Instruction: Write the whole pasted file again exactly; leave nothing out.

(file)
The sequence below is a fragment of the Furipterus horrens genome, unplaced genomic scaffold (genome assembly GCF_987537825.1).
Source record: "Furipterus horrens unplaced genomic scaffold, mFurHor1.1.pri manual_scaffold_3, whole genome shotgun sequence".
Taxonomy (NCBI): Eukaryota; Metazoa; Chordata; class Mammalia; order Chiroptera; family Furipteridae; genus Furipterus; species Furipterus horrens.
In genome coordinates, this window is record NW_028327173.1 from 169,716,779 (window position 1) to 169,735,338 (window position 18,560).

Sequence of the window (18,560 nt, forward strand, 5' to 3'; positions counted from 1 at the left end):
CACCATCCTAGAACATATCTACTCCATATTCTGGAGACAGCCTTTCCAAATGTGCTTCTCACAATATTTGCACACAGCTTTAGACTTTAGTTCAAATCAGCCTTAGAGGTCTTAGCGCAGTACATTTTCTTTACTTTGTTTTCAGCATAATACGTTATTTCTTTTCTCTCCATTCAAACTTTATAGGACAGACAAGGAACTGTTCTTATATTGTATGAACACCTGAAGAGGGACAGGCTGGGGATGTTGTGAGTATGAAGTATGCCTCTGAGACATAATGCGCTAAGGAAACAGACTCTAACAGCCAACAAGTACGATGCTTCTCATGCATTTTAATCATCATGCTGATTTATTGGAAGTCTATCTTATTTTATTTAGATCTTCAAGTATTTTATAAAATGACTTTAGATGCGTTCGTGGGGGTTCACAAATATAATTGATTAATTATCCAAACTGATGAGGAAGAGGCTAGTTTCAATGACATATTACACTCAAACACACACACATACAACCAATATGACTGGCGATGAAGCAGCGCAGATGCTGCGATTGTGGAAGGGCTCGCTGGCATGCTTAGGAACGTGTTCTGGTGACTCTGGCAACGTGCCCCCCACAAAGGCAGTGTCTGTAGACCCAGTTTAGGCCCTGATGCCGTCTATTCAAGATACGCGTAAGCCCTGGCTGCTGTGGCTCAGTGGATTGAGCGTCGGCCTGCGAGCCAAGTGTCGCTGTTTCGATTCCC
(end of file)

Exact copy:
The sequence below is a fragment of the Furipterus horrens genome, unplaced genomic scaffold (genome assembly GCF_987537825.1).
Source record: "Furipterus horrens unplaced genomic scaffold, mFurHor1.1.pri manual_scaffold_3, whole genome shotgun sequence".
Taxonomy (NCBI): Eukaryota; Metazoa; Chordata; class Mammalia; order Chiroptera; family Furipteridae; genus Furipterus; species Furipterus horrens.
In genome coordinates, this window is record NW_028327173.1 from 169,716,779 (window position 1) to 169,735,338 (window position 18,560).

Sequence of the window (18,560 nt, forward strand, 5' to 3'; positions counted from 1 at the left end):
CACCATCCTAGAACATATCTACTCCATATTCTGGAGACAGCCTTTCCAAATGTGCTTCTCACAATATTTGCACACAGCTTTAGACTTTAGTTCAAATCAGCCTTAGAGGTCTTAGCGCAGTACATTTTCTTTACTTTGTTTTCAGCATAATACGTTATTTCTTTTCTCTCCATTCAAACTTTATAGGACAGACAAGGAACTGTTCTTATATTGTATGAACACCTGAAGAGGGACAGGCTGGGGATGTTGTGAGTATGAAGTATGCCTCTGAGACATAATGCGCTAAGGAAACAGACTCTAACAGCCAACAAGTACGATGCTTCTCATGCATTTTAATCATCATGCTGATTTATTGGAAGTCTATCTTATTTTATTTAGATCTTCAAGTATTTTATAAAATGACTTTAGATGCGTTCGTGGGGGTTCACAAATATAATTGATTAATTATCCAAACTGATGAGGAAGAGGCTAGTTTCAATGACATATTACACTCAAACACACACACATACAACCAATATGACTGGCGATGAAGCAGCGCAGATGCTGCGATTGTGGAAGGGCTCGCTGGCATGCTTAGGAACGTGTTCTGGTGACTCTGGCAACGTGCCCCCCACAAAGGCAGTGTCTGTAGACCCAGTTTAGGCCCTGATGCCGTCTATTCAAGATACGCGTAAGCCCTGGCTGCTGTGGCTCAGTGGATTGAGCGTCGGCCTGCGAGCCAAGTGTCGCTGTTTCGATTCCC